All told, the six-state plan doesn’t save the smallest amount of water required by the federal government. Evaporation, transfer loss and the tiered water cuts to the lower basin combine to save as much as 1.95 million acre-feet…At a minimum, the states must save 2 million acre-feet a year, federal officials announced last summer, but now water experts are wondering whether the basin must save three times that much, more than Colorado, New Mexico, Utah and Wyoming combined use in a single year…The existing proposal isn’t enough to qualify as a long-term plan, but it might be enough for the basin to survive until it can agree on one, Udall said.

Federal officials’ reaction to the plan remains unclear. After the states published it Monday, a representative for U.S. Bureau of Reclamation Commissioner Camille Touton canceled a Tuesday morning interview with The Denver Post and directed questions to the U.S. Department of Interior, which offered no additional insight.

Two pumped #water storage projects move forward in #Colorado — @WaterEdCO

Shoshone Falls hydroelectric generation station via USGenWeb. Shoshone hydropower plant has the most senior, large-volume water right on the Colorado mainstem. The bonus for other users is that the water returns to the river after producing electricity.

Click the link to read the article on the Water Education Colorado website (Allen Best):

Two proposed pumped water storage projects that could expand Colorado’s ability to store renewable energy – one in Fremont County and another between Hayden and Craig in the Yampa River Valley – are moving forward.

Colorado will need green energy storage of some type if it is to attain its mid-century goals of 100% renewable energy. Solar and wind power are highly variable and cannot be turned off and on, like coal and natural gas plants are.

So the search is on for ways to build large-scale storage projects to hold the energy wind and solar generate. Lithium-ion batteries are part of the answer and are being rapidly added to supplement wind and solar. But they typically have a short life span, while pumped water storage hydropower projects can operate for decades.

Pumped storage hydro electric.

Pumped water storage has been refined in recent decades but the basic principles remain unchanged. Water is released from a higher reservoir to generate power when electricity is most in demand and expensive. When electricity is plentiful and less expensive, the water is pumped back up to the higher reservoir and stored until it is needed again.

This technology even today is responsible for 93% of energy storage in the United States, according to the U.S. Department of Energy. That includes Cabin Creek, Xcel Energy’s 324-megawatt pumped storage unit near Georgetown. It was installed in 1967.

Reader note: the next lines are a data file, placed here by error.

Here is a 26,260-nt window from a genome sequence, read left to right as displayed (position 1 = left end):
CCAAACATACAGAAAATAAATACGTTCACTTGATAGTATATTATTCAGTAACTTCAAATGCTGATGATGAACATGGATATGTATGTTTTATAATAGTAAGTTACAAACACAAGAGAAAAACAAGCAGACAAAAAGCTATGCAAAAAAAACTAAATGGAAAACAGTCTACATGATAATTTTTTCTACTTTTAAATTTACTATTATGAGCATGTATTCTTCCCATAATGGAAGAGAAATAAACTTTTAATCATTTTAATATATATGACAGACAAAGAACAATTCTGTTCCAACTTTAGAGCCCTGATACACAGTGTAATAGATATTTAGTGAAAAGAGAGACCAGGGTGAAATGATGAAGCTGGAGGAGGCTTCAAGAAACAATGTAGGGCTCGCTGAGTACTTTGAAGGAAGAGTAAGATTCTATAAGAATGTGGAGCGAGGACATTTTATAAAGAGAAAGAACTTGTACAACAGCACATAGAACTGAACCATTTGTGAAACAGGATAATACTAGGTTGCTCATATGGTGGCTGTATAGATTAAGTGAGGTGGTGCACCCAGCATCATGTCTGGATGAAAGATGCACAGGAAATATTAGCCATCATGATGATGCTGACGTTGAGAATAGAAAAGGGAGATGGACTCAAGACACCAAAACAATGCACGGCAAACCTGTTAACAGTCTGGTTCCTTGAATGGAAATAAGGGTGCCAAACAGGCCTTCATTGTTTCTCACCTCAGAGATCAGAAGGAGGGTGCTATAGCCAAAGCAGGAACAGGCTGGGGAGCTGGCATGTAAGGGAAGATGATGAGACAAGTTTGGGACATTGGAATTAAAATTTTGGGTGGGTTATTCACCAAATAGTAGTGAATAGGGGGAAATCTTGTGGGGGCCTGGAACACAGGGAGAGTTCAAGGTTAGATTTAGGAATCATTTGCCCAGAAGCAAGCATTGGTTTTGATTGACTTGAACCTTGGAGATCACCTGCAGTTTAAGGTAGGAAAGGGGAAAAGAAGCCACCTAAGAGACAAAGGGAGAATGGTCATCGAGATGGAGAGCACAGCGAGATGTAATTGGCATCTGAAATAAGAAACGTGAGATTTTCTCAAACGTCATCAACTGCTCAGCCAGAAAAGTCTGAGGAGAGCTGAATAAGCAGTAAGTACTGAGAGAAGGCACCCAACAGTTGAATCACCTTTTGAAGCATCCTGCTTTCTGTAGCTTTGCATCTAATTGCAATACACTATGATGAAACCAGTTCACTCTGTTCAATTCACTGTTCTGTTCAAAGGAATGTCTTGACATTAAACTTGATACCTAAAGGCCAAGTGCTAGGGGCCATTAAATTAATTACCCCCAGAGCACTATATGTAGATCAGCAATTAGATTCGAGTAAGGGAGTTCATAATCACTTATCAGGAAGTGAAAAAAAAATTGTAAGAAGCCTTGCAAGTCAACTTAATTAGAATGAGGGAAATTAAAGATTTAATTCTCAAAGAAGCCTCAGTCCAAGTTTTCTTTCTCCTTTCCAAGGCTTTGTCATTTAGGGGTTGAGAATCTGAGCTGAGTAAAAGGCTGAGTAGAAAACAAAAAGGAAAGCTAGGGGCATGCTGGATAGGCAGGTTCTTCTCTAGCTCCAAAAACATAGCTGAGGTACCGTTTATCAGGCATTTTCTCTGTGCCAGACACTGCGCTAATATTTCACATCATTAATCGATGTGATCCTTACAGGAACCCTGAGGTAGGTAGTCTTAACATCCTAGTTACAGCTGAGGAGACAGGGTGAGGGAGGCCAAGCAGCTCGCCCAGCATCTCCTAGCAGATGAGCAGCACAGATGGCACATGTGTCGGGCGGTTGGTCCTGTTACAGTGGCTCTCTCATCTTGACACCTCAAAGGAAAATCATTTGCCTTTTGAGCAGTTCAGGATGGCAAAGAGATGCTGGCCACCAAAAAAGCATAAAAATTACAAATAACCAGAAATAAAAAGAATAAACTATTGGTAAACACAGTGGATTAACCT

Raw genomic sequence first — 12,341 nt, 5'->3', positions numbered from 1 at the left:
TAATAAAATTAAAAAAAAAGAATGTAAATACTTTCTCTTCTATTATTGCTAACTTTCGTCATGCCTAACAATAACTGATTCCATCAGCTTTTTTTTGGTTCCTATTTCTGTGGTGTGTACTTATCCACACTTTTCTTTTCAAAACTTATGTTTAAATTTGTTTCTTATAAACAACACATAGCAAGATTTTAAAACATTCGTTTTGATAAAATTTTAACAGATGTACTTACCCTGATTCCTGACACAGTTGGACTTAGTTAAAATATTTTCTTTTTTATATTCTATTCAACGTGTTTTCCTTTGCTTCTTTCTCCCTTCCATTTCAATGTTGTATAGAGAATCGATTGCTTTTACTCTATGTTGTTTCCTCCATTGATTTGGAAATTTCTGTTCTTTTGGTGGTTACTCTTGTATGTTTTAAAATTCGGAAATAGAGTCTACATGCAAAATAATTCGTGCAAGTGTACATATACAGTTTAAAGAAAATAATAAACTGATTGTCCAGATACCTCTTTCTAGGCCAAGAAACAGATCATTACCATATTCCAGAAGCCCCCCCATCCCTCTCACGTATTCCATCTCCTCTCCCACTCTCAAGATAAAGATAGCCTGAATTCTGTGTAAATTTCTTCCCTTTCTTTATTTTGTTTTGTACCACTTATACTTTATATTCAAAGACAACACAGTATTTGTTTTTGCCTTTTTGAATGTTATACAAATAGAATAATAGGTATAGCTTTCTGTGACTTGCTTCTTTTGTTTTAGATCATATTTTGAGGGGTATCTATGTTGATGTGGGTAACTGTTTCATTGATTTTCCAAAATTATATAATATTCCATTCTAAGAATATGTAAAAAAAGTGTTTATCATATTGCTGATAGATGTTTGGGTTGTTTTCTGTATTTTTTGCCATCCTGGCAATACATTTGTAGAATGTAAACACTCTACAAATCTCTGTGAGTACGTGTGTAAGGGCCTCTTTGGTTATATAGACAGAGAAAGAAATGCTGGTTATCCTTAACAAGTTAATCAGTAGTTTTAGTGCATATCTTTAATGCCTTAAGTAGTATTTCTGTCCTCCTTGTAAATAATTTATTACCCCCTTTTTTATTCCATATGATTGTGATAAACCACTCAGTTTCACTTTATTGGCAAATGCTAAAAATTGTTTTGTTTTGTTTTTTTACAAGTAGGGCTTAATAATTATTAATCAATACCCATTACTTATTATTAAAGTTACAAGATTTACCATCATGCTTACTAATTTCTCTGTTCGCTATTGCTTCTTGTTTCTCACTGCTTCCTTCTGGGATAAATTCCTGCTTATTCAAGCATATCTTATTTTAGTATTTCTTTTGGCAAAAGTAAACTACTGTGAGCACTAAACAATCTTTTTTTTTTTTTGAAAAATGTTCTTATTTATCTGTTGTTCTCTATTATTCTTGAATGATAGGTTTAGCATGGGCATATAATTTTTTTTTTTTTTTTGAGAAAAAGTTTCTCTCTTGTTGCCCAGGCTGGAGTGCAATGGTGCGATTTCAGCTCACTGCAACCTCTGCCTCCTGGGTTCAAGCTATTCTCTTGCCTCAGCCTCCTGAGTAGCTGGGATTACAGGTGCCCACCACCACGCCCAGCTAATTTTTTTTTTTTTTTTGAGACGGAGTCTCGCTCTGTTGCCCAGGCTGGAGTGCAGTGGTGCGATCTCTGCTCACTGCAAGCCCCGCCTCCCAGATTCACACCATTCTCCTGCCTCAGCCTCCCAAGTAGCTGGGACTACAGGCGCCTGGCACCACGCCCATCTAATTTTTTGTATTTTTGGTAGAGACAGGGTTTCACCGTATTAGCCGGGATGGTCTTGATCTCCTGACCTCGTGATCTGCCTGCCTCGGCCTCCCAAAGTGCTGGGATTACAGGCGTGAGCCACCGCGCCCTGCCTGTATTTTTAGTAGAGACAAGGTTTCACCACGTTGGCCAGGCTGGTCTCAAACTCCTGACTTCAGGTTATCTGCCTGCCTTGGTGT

“These pumped-storage projects are anathema to the modern way of thinking,” says Peter Gish, a principal in Ortus Climate Mitigation, the developer of the Fremont County pumped water storage project.

“But once built and operating, the maintenance costs are very, very low, and the system will last, if properly maintained, a century or longer. The capital investment up front is quite high, but when you run the financial models over 30, 50 or 60 years, this technology is, hands down, the cheapest technology on the market for [energy] storage.”

Ortus Climate Mitigation wants to build a 500-megawatt pumped water storage facility on the South Slope of Pikes Peak above the town of Penrose in Fremont County. This facility – essentially a giant battery for energy storage – would require two reservoirs.

Gish hopes to have a permit from the Federal Energy Regulatory Commission in 2026. Construction would take up to five years after the permit is approved.

In the Yampa Valley, another developer continues to plug away at a potential application for a site somewhere between Hayden and Craig. Still another idea is said to be in formulation in southwestern Colorado, but no details could be gleaned about that project.

Phantom Canyon, as Ortus calls its project in Fremont County, would require 17,000 acre-feet of water for the initial fill of the two reservoirs to be augmented by about 1,500 acre-feet annually due to losses from evaporation.

The company says it has accumulated water rights.

Gish, a co-founder of Ortus, says his company is “keenly aware” of water scarcity issues in Colorado and looks into ways to reduce the evaporative loss and hence shave water needs. One option is to place solar panels over the reservoirs, producing energy while shading the water. On a vastly smaller scale, that has been done at the Walden municipal water treatment plant in north-central Colorado.